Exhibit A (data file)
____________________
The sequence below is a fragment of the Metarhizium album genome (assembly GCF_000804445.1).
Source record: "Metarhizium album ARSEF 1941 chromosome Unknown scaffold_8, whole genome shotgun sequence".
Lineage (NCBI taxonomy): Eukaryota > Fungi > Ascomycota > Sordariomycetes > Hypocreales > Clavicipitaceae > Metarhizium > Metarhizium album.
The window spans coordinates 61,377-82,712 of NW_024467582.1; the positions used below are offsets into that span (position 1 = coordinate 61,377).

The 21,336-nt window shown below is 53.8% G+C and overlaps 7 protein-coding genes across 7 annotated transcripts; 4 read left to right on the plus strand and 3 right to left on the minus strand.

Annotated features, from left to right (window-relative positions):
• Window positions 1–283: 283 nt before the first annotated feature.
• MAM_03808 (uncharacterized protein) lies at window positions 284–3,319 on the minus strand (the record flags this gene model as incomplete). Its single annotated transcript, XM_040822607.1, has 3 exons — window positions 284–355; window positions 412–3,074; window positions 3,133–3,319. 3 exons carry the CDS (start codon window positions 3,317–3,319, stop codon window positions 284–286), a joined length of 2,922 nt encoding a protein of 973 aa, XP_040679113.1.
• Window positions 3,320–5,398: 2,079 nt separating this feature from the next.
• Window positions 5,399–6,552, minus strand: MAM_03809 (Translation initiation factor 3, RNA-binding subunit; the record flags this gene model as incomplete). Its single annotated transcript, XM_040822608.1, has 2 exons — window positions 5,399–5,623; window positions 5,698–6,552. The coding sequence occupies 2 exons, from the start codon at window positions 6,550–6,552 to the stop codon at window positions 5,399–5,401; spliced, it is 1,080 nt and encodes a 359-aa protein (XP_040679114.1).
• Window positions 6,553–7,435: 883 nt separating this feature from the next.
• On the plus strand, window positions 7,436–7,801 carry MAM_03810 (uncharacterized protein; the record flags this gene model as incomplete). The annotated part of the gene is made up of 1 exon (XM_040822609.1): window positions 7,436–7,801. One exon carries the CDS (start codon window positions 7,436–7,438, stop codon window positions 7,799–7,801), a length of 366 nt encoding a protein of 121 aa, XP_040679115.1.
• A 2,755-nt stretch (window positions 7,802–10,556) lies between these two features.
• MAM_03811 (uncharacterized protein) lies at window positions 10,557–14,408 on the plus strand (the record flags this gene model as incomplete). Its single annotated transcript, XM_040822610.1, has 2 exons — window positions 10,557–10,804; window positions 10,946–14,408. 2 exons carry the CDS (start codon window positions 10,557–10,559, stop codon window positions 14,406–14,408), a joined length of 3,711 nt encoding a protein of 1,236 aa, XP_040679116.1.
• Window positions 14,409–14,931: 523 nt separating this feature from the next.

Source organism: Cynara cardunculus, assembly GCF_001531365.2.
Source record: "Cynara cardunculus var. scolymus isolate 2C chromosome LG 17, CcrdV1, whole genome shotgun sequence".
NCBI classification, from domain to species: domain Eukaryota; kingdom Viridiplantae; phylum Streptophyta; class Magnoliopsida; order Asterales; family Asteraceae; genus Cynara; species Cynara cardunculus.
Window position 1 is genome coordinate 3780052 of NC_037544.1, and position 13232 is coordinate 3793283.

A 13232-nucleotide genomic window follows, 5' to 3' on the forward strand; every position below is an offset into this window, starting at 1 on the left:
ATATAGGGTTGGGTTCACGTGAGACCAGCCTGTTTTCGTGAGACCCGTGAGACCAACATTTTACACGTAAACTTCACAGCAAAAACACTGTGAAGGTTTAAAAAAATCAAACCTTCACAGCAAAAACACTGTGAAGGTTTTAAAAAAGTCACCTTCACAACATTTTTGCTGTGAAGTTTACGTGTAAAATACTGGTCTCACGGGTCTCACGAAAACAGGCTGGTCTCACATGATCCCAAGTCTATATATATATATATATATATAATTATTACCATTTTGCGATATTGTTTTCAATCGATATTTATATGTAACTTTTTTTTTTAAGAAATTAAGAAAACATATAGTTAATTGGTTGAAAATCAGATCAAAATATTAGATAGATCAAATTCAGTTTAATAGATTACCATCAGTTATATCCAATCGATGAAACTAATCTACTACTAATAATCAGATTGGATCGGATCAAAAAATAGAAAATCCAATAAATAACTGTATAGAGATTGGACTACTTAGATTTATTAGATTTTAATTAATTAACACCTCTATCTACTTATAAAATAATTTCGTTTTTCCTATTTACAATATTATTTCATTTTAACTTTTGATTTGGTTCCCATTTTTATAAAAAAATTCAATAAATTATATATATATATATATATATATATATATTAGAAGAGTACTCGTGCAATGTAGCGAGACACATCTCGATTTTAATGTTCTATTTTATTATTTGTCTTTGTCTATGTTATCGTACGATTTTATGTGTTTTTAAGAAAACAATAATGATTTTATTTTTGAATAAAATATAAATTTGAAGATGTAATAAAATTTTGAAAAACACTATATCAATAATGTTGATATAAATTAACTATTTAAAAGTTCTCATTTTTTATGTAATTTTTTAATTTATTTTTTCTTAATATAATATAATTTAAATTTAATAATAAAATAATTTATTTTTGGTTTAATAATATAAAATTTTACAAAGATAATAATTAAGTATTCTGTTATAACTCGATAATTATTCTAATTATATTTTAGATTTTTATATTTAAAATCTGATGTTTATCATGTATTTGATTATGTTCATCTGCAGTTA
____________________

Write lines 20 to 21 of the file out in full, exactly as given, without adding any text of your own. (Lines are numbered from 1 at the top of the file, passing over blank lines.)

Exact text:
A 13232-nucleotide genomic window follows, 5' to 3' on the forward strand; every position below is an offset into this window, starting at 1 on the left:
ATATAGGGTTGGGTTCACGTGAGACCAGCCTGTTTTCGTGAGACCCGTGAGACCAACATTTTACACGTAAACTTCACAGCAAAAACACTGTGAAGGTTTAAAAAAATCAAACCTTCACAGCAAAAACACTGTGAAGGTTTTAAAAAAGTCACCTTCACAACATTTTTGCTGTGAAGTTTACGTGTAAAATACTGGTCTCACGGGTCTCACGAAAACAGGCTGGTCTCACATGATCCCAAGTCTATATATATATATATATATATAATTATTACCATTTTGCGATATTGTTTTCAATCGATATTTATATGTAACTTTTTTTTTTAAGAAATTAAGAAAACATATAGTTAATTGGTTGAAAATCAGATCAAAATATTAGATAGATCAAATTCAGTTTAATAGATTACCATCAGTTATATCCAATCGATGAAACTAATCTACTACTAATAATCAGATTGGATCGGATCAAAAAATAGAAAATCCAATAAATAACTGTATAGAGATTGGACTACTTAGATTTATTAGATTTTAATTAATTAACACCTCTATCTACTTATAAAATAATTTCGTTTTTCCTATTTACAATATTATTTCATTTTAACTTTTGATTTGGTTCCCATTTTTATAAAAAAATTCAATAAATTATATATATATATATATATATATATATATTAGAAGAGTACTCGTGCAATGTAGCGAGACACATCTCGATTTTAATGTTCTATTTTATTATTTGTCTTTGTCTATGTTATCGTACGATTTTATGTGTTTTTAAGAAAACAATAATGATTTTATTTTTGAATAAAATATAAATTTGAAGATGTAATAAAATTTTGAAAAACACTATATCAATAATGTTGATATAAATTAACTATTTAAAAGTTCTCATTTTTTATGTAATTTTTTAATTTATTTTTTCTTAATATAATATAATTTAAATTTAATAATAAAATAATTTATTTTTGGTTTAATAATATAAAATTTTACAAAGATAATAATTAAGTATTCTGTTATAACTCGATAATTATTCTAATTATATTTTAGATTTTTATATTTAAAATCTGATGTTTATCATGTATTTGATTATGTTCATCTGCAGTTA